Casas, however, doesn’t believe there will be many switchers. “I see it as more of an argument exporters make when contracting planting area. It has been demonstrated that the eared dove problem impacts oilseed more than confection sunflower, but we haven’t had producers knocking on our door wanting to switch over.” Casas also makes the point that the confection sunflower market is a volatile one, as are other specialty crop niche markets; even small changes in supply and demand have disproportionate impacts on price. “It is important,” warns Casas, “for the producer to have a clear understanding of global demand and a buyer lined up, preferably a reliable exporter with a proven track record, so as to avoid unpleasant surprises down the road.”

Maranessi agrees, and makes the point that a producer’s decision to switch to confection sunflower ought to be governed by market logic, not by the eared dove. “If a producer plants confection sunflower without having determined how he is going to commercialize it, he’s making a big mistake.” Additionally, Maranessi says confection sunflower also poses challenges in the processing stage, requiring sizable storage capacity so that the product can be commercialized over the course of the year and bottlenecks can be avoided as the varying calibers are sorted.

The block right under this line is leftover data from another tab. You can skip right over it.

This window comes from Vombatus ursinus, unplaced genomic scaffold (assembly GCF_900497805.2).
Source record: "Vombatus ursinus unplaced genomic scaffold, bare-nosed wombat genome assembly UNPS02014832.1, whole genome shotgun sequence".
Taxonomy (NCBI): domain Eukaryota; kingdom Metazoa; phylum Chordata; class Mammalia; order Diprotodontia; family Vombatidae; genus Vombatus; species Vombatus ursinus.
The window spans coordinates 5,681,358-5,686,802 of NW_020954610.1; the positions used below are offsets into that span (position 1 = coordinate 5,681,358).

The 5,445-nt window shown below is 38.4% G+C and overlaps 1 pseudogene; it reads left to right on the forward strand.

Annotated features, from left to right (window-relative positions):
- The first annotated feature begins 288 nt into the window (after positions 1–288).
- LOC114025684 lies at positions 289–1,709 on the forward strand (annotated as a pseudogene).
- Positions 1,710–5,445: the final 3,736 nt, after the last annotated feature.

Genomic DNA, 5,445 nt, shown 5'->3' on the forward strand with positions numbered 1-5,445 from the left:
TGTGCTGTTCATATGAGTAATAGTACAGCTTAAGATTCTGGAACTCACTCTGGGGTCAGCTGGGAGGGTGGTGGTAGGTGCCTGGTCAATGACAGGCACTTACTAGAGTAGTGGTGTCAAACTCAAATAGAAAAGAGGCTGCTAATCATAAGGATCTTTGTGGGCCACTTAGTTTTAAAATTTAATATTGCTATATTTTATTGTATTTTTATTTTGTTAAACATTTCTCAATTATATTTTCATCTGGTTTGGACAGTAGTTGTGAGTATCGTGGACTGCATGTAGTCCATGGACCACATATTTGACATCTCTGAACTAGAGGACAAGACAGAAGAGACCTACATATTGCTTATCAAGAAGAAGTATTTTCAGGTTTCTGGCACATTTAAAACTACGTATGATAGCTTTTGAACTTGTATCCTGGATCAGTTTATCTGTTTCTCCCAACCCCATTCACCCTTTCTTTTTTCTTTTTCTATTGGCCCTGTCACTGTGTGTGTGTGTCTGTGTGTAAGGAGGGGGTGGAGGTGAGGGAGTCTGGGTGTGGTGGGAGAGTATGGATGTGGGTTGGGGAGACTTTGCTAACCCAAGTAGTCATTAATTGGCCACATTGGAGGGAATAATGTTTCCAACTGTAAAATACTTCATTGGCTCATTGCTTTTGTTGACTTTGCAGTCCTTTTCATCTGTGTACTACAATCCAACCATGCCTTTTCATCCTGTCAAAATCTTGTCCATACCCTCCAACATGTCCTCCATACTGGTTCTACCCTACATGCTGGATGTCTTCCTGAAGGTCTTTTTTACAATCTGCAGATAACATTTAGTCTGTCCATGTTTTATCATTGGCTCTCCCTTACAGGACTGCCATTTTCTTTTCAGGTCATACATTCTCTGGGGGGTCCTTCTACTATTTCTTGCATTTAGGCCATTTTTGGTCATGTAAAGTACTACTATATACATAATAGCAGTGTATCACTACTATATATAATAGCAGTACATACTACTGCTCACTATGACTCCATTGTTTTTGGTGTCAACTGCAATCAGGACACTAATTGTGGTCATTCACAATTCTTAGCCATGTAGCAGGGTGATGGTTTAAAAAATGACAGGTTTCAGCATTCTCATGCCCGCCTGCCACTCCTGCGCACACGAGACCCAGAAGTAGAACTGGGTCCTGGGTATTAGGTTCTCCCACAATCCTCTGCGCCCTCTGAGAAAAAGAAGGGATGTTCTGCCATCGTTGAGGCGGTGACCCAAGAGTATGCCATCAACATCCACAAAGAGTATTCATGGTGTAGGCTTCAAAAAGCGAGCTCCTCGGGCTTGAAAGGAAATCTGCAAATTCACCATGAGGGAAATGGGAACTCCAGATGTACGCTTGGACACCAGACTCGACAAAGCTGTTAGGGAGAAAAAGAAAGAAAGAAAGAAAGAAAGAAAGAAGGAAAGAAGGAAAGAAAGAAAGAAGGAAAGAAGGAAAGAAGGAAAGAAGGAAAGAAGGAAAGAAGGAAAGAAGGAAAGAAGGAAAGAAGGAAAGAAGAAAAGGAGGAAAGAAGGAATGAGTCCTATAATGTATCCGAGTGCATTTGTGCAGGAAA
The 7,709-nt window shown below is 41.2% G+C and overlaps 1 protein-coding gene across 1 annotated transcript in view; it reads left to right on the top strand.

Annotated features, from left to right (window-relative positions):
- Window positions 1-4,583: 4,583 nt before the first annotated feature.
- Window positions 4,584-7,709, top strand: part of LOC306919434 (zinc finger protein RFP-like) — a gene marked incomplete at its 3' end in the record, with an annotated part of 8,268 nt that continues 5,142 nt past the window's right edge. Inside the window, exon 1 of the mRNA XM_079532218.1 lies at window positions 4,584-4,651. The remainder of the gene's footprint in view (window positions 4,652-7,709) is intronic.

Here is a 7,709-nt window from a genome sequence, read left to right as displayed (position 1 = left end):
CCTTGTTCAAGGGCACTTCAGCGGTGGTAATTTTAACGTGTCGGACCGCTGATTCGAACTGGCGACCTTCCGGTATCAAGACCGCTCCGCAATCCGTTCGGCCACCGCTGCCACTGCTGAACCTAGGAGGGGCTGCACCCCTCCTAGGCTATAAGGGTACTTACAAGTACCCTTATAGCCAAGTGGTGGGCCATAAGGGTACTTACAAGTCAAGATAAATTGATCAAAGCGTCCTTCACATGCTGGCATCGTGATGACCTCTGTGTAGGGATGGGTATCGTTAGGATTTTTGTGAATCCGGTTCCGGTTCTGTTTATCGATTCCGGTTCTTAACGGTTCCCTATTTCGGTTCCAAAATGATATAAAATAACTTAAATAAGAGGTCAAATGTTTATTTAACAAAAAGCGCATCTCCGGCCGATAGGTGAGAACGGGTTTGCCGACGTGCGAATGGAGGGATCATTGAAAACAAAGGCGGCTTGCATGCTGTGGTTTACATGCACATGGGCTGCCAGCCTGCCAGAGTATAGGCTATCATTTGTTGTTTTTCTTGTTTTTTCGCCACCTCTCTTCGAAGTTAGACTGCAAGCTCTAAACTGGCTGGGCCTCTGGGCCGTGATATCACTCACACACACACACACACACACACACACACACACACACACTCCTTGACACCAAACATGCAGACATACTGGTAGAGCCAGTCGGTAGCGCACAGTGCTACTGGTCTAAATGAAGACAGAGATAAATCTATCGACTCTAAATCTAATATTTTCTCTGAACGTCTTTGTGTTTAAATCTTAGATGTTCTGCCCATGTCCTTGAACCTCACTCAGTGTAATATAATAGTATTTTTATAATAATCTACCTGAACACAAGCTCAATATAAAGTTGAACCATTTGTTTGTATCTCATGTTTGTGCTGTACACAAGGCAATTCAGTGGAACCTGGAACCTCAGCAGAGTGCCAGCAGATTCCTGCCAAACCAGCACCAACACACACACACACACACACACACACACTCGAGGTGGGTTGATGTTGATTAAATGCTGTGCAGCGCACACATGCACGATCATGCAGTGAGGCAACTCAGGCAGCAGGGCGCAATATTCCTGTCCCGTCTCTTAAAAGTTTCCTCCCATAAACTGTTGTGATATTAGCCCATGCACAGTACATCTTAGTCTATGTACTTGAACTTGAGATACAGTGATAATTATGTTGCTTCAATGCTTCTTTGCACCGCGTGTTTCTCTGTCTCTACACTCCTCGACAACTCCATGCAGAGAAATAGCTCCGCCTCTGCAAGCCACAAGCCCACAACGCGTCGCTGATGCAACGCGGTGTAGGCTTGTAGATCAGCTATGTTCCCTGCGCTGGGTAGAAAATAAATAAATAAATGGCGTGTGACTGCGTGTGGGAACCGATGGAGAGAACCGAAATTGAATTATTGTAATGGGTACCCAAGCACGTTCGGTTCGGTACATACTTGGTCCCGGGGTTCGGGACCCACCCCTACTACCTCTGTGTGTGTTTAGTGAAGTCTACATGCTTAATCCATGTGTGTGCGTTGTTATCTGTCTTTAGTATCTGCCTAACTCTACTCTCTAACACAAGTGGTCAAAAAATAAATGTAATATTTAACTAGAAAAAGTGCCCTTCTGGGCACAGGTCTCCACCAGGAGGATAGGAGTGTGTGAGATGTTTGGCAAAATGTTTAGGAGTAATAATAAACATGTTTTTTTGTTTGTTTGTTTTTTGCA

Sebastian Monticelli of Novagro can attest to the wisdom of such warnings. “We have clients who grew confection sunflower last year. Those who grew it under contract didn’t have a problem, but those you didn’t weren’t able to sell.” Novagro is based in northern Cordoba Province and aims to work with all the specialty crops that can be grown in the area. They had hoped to start with confection sunflower this campaign, but were unable to obtain seed. “Sunflower tolerates drought conditions well, and in this area, we’ve had four consecutive years of drought, of varying intensity, and it’s been a problem.”

Production Estimates